“Prometheus, the premiere publisher of skeptical literature, here issues a book that deserves to be shelved alongside the works of such giants of the field as Randi, Shermer, Kurtz, and Nickell. With a combination of lively prose and keen analytical reasoning, the author examines some of contemporary culture’s most commonly held beliefs.… A valuable, not to mention very entertainingly written, addition to the literature of skepticism.”
—Booklist (starred review)
Maybe you know someone who swears by the reliability of psychics or who is in regular contact with angels. Or perhaps you’re trying to find a nice way of dissuading someone from wasting money on a homeopathy cure. Or you met someone at a party who insisted the Holocaust never happened or that no one ever walked on the moon.
How do you find a gently persuasive way of steering people away from unfounded beliefs, bogus cures, conspiracy theories, and the like? Longtime skeptic Guy P. Harrison shows you how in this down-to-earth, entertaining exploration of commonly held extraordinary claims.
A veteran journalist, Harrison has not only surveyed a vast body of literature, but has also interviewed leading scientists, explored “the most haunted house in America,” frolicked in the inviting waters of the Bermuda Triangle, and even talked to a “contrite Roswell alien.”
Harrison is not out simply to debunk unfounded beliefs. Wherever possible, he presents alternative scientific explanations, which in most cases are even more fascinating than the wildest speculation. For example, stories about UFOs and alien abductions lack good evidence, but science gives us plenty of reasons to keep exploring outer space for evidence that life exists elsewhere in the vast universe. The proof for Bigfoot or the Loch Ness Monster may be nonexistent, but scientists are regularly discovering new species, some of which are truly stranger than fiction.
Stressing the excitement of scientific discovery and the legitimate mysteries and wonder inherent in reality, Harrison invites readers to share the joys of rational thinking and the skeptical approach to evaluating our extraordinary world.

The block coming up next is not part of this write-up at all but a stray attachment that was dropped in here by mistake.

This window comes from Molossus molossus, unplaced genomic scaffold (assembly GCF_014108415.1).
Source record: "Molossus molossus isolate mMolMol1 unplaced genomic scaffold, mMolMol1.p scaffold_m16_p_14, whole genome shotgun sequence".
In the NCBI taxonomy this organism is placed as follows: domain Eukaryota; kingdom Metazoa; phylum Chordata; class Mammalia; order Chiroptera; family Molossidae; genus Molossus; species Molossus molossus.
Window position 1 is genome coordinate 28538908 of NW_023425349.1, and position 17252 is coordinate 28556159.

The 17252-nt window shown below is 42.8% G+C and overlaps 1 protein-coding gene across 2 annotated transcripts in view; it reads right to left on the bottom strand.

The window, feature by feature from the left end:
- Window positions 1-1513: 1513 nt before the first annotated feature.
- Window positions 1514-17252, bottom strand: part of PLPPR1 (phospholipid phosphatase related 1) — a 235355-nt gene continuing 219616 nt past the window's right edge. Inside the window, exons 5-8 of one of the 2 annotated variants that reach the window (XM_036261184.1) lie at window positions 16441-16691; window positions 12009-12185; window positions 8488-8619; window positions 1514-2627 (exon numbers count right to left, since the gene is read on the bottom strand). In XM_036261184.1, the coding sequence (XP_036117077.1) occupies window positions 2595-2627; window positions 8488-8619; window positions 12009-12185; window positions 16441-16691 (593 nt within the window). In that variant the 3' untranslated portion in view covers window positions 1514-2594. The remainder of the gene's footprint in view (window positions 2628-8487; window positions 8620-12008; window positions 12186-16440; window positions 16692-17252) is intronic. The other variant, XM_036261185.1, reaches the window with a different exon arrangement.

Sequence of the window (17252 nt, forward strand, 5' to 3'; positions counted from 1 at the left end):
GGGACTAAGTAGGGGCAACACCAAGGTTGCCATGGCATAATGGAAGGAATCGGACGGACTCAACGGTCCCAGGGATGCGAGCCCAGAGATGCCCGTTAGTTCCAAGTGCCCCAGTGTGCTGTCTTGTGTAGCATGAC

FURTHER PRAISE for FIFTY POPULAR BELIEFS:
"Guy Harrison's 50 Popular Beliefs People Think are True is the perfect book for skeptics to carry with them whenever they venture into the dark and mysterious realms where myths, monsters, and magic lurk as pretenders to truth, and where pseudoscience and superstition rule the day. I haven't had this much fun flipping around an encyclopedic collection of weird things A to Z since indexing Skeptic magazine. Harrison has added to the growing body of skeptical literature a contribution that will continue to move our culture toward one that openly embraces reason, science, and logic."
—Michael Shermer, publisher of Skeptic magazine; columnist for Scientific American; author of The Believing Brain and Why People Believe Weird Things
“Extremely well written, with a generous helping of good-natured humor, Harrison’s book is the perfect antidote to magical thinking. Not just debunking fifty modern myths, Harrison explains exactly why these fifty popular beliefs have not passed scientific muster, always holding open the possibility, however remote, that one day they might. It’s a fun read and should be on the bookshelves, not just of every skeptic, but of every believer in things that go bump in the night.”
—Dr. Kenneth Feder, professor of anthropology at Central Connecticut State University and the author of Frauds, Myths, and Mysteries: Science and Pseudoscience in Archaeology
Shipping Weight: 1lbs
Guy P. Harrison is an award-winning journalist and the author of Think: Why You Should Question Everything, 50 Simple Questions for Every Christian, 50 Popular Beliefs That People Think Are True, 50 Reasons People Give for Believing in a God, and Race and Reality: What Everyone Should Know about Our Biological Diversity. He has won several international awards for his writing, including the World Health Organization's award for health reporting and the Commonwealth Media Award for Excellence in Journalism.